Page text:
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By Angela Haggerty
Pressure is building on Scottish Labour leader Johann Lamont to address the privatisation of Royal Mail after Labour-controlled Inverclyde Council passed a motion supporting the SNP's position of re-nationalisation.
Despite a vote in favour of re-nationalisation at the Labour party conference last month, the UK party leadership have ruled it out.
Meanwhile, First Minister Alex Salmond pledged that Royal Mail would be brought back into public ownership under a government led by him in an independent Scotland. Inverclyde Council passed a motion on Thursday confirming its opposition to the privatisation of the service.
Ms Lamont has so far been silent on the issue and is facing calls from SNP MSP Stuart McMillan to address the controversial decision.
"Inverclyde Council's welcome backing for the SNP position heaps the pressure on Johann Lamont who cannot keep ducking this issue for ever," said Mr McMillan.
"The privatisation of the Royal Mail is a disaster for taxpayers and the SNP have promised that in an independent Scotland we will bring the service back into public ownership where it belongs.
He continued: "That position is the right thing for Scotland and has won the backing of Labour-run Inverclyde Council. Will Johann Lamont end her silence on this issue and back the SNP, or is she content with the sell-off that her bosses in Westminster are backing?"
The sale of Royal Mail was priced at £3.30 a share, which valued the company at £3.3bn. On its first day of conditional trading on Friday, shares rose 38 per cent to £4.55 and more than 225 million shares were traded, leading to criticism that the sale was priced too cheaply.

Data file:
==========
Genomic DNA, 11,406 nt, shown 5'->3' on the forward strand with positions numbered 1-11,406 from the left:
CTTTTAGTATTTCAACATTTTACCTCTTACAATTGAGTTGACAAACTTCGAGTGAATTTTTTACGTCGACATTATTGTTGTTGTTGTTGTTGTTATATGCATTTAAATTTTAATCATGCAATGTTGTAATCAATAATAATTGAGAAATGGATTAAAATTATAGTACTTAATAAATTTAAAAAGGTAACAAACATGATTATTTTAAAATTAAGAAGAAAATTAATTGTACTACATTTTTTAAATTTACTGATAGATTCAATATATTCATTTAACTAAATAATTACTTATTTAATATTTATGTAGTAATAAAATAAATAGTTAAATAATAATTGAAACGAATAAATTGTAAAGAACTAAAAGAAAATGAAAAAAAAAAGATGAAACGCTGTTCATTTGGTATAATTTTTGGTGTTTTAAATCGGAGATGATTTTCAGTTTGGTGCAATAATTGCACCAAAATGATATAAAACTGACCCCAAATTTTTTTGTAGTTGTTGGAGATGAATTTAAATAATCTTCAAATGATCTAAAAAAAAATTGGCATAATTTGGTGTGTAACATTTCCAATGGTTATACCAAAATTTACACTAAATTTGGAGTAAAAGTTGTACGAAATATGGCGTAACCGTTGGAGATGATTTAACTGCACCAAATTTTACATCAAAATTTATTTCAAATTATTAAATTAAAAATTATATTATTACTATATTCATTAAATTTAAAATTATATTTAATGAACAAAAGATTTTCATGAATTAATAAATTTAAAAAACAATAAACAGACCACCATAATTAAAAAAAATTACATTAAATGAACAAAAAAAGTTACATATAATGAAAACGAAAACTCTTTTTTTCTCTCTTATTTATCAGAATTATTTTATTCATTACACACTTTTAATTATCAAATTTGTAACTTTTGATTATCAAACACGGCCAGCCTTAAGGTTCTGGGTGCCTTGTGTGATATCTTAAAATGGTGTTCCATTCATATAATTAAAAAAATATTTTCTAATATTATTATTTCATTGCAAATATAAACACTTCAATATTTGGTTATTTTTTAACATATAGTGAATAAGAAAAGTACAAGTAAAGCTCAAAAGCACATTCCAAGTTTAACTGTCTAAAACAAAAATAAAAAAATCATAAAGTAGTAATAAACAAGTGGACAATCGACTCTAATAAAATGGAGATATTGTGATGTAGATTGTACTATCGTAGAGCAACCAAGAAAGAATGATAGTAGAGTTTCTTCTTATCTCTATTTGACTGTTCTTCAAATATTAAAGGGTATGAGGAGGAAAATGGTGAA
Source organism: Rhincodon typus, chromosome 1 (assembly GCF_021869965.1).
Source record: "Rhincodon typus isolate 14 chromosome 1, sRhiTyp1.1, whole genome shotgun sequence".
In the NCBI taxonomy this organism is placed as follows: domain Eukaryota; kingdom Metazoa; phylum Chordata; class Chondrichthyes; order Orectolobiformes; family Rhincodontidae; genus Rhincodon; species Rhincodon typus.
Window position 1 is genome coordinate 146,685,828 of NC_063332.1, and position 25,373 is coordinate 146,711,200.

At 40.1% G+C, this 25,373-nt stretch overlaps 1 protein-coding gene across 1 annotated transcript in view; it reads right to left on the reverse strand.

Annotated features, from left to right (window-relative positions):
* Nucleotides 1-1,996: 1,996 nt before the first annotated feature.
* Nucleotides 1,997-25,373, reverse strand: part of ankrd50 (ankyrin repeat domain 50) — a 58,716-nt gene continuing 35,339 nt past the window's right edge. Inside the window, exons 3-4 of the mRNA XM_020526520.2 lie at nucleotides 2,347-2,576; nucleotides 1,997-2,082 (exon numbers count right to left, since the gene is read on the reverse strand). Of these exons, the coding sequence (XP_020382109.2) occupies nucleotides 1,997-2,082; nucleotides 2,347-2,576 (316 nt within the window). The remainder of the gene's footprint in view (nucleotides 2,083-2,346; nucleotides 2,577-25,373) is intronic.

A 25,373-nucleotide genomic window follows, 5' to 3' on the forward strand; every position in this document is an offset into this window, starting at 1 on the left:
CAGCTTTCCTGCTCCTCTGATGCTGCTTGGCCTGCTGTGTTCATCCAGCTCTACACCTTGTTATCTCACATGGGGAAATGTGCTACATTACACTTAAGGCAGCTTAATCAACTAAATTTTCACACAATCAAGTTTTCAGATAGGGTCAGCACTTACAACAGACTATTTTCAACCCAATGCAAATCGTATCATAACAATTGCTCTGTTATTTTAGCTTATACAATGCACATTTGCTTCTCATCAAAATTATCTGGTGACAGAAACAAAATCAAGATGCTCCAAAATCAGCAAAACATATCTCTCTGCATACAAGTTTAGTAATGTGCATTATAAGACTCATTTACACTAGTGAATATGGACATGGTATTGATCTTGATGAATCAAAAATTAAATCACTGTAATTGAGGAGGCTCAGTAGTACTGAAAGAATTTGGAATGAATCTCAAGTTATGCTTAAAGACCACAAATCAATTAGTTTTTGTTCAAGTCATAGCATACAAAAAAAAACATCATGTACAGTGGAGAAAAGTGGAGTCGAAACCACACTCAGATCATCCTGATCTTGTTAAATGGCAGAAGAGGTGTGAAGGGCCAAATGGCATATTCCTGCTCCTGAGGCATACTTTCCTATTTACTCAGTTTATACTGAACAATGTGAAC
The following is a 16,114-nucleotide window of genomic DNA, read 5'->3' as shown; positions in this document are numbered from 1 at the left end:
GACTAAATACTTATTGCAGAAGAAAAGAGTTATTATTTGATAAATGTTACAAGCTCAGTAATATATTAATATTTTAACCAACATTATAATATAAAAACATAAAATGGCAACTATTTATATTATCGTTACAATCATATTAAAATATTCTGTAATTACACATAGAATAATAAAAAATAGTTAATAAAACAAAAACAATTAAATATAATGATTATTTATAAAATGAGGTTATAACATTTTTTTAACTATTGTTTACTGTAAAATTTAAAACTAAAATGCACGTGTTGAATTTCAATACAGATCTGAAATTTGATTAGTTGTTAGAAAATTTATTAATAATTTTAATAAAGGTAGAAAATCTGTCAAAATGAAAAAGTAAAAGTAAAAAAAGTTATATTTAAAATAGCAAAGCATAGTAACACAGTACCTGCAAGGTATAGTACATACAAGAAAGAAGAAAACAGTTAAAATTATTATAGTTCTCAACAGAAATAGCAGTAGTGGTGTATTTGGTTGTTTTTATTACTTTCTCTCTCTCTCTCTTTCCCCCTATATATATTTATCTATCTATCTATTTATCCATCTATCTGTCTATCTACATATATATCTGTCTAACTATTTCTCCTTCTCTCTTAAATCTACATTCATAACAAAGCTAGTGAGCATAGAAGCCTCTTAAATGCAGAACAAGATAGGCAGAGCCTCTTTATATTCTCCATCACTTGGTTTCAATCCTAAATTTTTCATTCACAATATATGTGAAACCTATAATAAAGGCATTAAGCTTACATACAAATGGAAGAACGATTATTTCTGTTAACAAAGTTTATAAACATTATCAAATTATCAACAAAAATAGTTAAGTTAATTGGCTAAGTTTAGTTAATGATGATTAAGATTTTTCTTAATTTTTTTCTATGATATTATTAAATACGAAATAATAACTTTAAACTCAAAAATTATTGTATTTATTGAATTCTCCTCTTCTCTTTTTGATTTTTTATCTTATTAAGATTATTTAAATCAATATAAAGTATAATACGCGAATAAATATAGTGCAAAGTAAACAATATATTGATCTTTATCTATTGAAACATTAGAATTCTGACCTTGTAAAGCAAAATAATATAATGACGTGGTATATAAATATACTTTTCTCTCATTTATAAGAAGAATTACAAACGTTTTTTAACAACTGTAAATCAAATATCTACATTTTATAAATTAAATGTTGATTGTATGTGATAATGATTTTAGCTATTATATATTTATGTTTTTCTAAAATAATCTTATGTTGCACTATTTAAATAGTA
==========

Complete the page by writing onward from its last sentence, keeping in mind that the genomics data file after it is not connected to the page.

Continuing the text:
One stockbroker reported that its website was encountering problems because of the "unprecedented interest" in Royal Mail and concerns have been raised that the majority of shares were bought by big city investors instead of members of the public.
The UK government will raise nearly £2bn from the sale of up to 60 per cent of the company but could have taken in £750m more if it had started with the £4.55 share price that the first day's trading finished on.
While the Scottish Government has pledged re-nationalisation it does not have the devolved powers to do so, leaving the option open only if Scotland becomes independent.
"Labour had the opportunity to stop the sell-off of the Royal Mail before it went through, but chose to do nothing," said Mr McMillan.
"Only a Yes vote next year will protect the level of service that people in Scotland have relied on a publicly-owned Royal Mail to provide."
Inverclyde Council's SNP group leader, Chris Mceleny, added: "As the Labour administration knows, for the Scottish Government to re-nationalise the Royal Mail in Scotland the Scottish Parliament needs the economic levers that only independence brings. Therefore I welcome the fact that they are planning for a Yes vote in next year's referendum."
UK ministers have defended the controversial privatisation of Royal Mail – something Margaret Thatcher refused to do in the 1980s – but the move has been condemned by unions.
General Secretary of the Communication Workers Union, Billy Hayes, described the sell off as a "tragedy" and a "sham" and said that UK Business Secretary Vince Cable had made "one of the stupidest decisions he is ever likely to make as a politician".